The CDC reports that 230 people have been infected with a matching strain of Salmonella Montevideo in at least 44 states and the District of Columbia. The CDC and public health officials in multiple states conducted an epidemiologic study by comparing foods eaten by 41 ill and 41 well persons. Analysis of this study identified salami/salame as a possible source of illness: http://www.cdc.gov/salmonella/montevideo/index.html1.
Daniele International Inc. has recalled a variety of ready-to-eat Italian style meats. The recalled products, including salami and Hot Sopressata Calabrese, are regulated by the USDA-FSIS. A complete listing of all recalled products and a list of the stores that sold these products can be found at: http://www.fsis.usda.gov/News_&_Events/Recall_006_2010_Expanded_021610/index.asp2.
Recent samples of black pepper collected by the Rhode Island Department of Health at Daniele International Inc. tested positive for Salmonella. One sample from an open container matched the outbreak strain.
The FDA is actively investigating the supply chain of the black pepper used in the manufacturing of the recalled meat products to see if it poses a risk to consumers. The Agency has collected and analyzed nearly 70 domestic and imported black pepper samples. All of FDA’s samples have tested negative for the outbreak strain of Salmonella.
The FDA is continuing to investigate the possibility that pepper might be responsible for this outbreak and has not yet reached any conclusion. In abundance of caution, both of Daniele International Inc.’s immediate suppliers of pepper have temporarily placed the remaining supply of black pepper in potentially affected lots on hold while FDA continues its investigation.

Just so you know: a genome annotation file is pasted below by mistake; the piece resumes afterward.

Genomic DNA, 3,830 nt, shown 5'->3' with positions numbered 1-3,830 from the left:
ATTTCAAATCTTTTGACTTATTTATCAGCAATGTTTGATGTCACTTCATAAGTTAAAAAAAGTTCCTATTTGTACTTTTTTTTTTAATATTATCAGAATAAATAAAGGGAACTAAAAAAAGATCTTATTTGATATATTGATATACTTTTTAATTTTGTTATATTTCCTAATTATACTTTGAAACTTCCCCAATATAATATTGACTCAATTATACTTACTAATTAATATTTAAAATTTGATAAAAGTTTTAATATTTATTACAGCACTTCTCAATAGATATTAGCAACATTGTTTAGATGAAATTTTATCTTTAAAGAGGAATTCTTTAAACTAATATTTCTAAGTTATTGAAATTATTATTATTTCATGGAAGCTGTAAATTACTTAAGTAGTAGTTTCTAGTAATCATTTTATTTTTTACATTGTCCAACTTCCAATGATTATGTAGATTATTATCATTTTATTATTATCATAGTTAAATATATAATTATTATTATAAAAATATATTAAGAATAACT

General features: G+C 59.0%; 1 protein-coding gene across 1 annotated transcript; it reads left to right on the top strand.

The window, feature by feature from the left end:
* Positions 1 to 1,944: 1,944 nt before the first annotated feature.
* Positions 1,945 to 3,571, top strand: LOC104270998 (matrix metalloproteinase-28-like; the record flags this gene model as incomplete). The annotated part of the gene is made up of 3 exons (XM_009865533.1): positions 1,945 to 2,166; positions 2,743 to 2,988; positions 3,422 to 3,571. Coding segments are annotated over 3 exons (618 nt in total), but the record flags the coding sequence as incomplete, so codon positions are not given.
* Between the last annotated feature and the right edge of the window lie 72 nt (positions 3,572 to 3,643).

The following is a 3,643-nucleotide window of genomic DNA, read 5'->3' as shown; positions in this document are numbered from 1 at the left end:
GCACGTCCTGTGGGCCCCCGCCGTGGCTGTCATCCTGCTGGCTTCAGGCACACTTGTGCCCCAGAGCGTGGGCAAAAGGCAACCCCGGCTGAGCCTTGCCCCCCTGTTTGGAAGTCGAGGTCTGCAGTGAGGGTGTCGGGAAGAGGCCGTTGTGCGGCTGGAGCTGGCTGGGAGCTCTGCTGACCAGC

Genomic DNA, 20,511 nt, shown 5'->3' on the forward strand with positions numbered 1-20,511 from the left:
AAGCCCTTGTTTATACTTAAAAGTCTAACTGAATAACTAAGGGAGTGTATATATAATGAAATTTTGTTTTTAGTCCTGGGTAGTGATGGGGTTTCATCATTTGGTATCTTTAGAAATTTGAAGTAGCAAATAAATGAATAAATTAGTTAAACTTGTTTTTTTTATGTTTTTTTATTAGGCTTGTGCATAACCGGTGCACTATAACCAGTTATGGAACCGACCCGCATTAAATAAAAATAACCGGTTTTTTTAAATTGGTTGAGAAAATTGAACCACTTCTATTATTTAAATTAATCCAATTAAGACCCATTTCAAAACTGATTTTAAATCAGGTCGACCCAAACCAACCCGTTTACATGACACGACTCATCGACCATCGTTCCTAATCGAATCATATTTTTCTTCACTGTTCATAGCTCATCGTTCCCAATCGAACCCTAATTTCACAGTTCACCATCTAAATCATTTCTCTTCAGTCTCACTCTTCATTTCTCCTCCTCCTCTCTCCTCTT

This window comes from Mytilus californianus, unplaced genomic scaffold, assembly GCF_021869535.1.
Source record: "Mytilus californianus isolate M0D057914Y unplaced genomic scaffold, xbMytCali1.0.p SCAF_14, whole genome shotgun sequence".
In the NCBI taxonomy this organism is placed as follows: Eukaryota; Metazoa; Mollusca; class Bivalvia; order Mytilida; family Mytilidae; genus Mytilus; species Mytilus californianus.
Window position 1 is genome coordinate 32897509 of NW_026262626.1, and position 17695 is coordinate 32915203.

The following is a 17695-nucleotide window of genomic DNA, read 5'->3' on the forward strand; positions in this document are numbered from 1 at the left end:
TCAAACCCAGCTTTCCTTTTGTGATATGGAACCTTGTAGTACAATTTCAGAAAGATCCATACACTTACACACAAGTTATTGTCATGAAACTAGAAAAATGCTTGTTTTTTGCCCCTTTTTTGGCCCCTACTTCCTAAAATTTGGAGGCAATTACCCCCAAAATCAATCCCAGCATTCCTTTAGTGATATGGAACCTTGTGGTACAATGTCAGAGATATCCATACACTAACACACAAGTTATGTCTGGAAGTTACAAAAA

The recalled meat products have an extended shelf life up to one year. Therefore, recalled products may still be in grocery stores and in consumers’ homes, including in the freezer. Consumers are advised to visit the USDA-FSIS web site for a list of the recalled products and labels to make sure they do not have any of them in their homes. If they do, consumers should throw the products away immediately.
Salmonella can cause serious and sometimes fatal infections in young children, frail or elderly people, and others with weakened immune systems. Healthy persons infected with Salmonella often experience fever, diarrhea (which may be bloody), nausea, vomiting and abdominal pain. In rare circumstances, infection with Salmonella can result in the organism getting into the bloodstream and producing more severe illnesses such as arterial infections (infected aneurysms), endocarditis and arthritis. Individuals having consumed any Italian sausage products and who may be experiencing these symptoms should contact a health professional immediately. For details on Salmonella sources, symptoms, and treatment, please refer to the Salmonella page on FoodSafety.gov: http://www.foodsafety.gov/poisoning/causes/bacteriaviruses/salmonella.html3.
Media Inquiries: Rita Chappelle, Rita.Chappelle@fda.hhs.gov
Consumer Inquiries: 888-INFO-FDA